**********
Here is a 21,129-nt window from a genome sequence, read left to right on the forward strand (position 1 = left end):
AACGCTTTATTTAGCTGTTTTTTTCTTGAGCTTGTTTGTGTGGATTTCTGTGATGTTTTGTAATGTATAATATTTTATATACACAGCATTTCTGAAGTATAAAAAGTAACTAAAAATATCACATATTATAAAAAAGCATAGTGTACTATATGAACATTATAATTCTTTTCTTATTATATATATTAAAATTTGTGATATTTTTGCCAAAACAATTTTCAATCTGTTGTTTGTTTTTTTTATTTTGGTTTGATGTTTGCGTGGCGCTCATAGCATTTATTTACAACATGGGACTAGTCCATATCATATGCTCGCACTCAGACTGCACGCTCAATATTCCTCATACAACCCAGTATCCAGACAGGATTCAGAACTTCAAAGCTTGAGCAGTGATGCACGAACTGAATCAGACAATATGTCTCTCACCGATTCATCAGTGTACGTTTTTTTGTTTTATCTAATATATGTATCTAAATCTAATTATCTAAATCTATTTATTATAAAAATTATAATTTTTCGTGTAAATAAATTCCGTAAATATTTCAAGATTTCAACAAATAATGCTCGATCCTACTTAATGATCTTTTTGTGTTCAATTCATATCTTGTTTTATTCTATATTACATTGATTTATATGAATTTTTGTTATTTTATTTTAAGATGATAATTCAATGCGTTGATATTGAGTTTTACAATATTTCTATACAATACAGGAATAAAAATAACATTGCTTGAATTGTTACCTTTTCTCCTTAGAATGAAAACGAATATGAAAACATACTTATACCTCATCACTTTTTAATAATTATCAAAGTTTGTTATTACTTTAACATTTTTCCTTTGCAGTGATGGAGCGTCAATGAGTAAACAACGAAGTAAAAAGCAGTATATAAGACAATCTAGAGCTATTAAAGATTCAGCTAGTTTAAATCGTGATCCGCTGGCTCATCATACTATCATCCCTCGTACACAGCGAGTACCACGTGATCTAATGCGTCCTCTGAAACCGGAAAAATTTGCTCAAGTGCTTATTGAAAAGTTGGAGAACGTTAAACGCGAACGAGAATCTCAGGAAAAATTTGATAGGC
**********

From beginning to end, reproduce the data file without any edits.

Here is a 21,129-nt window from a genome sequence, read left to right on the forward strand (position 1 = left end):
AACGCTTTATTTAGCTGTTTTTTTCTTGAGCTTGTTTGTGTGGATTTCTGTGATGTTTTGTAATGTATAATATTTTATATACACAGCATTTCTGAAGTATAAAAAGTAACTAAAAATATCACATATTATAAAAAAGCATAGTGTACTATATGAACATTATAATTCTTTTCTTATTATATATATTAAAATTTGTGATATTTTTGCCAAAACAATTTTCAATCTGTTGTTTGTTTTTTTTATTTTGGTTTGATGTTTGCGTGGCGCTCATAGCATTTATTTACAACATGGGACTAGTCCATATCATATGCTCGCACTCAGACTGCACGCTCAATATTCCTCATACAACCCAGTATCCAGACAGGATTCAGAACTTCAAAGCTTGAGCAGTGATGCACGAACTGAATCAGACAATATGTCTCTCACCGATTCATCAGTGTACGTTTTTTTGTTTTATCTAATATATGTATCTAAATCTAATTATCTAAATCTATTTATTATAAAAATTATAATTTTTCGTGTAAATAAATTCCGTAAATATTTCAAGATTTCAACAAATAATGCTCGATCCTACTTAATGATCTTTTTGTGTTCAATTCATATCTTGTTTTATTCTATATTACATTGATTTATATGAATTTTTGTTATTTTATTTTAAGATGATAATTCAATGCGTTGATATTGAGTTTTACAATATTTCTATACAATACAGGAATAAAAATAACATTGCTTGAATTGTTACCTTTTCTCCTTAGAATGAAAACGAATATGAAAACATACTTATACCTCATCACTTTTTAATAATTATCAAAGTTTGTTATTACTTTAACATTTTTCCTTTGCAGTGATGGAGCGTCAATGAGTAAACAACGAAGTAAAAAGCAGTATATAAGACAATCTAGAGCTATTAAAGATTCAGCTAGTTTAAATCGTGATCCGCTGGCTCATCATACTATCATCCCTCGTACACAGCGAGTACCACGTGATCTAATGCGTCCTCTGAAACCGGAAAAATTTGCTCAAGTGCTTATTGAAAAGTTGGAGAACGTTAAACGCGAACGAGAATCTCAGGAAAAATTTGATAGGC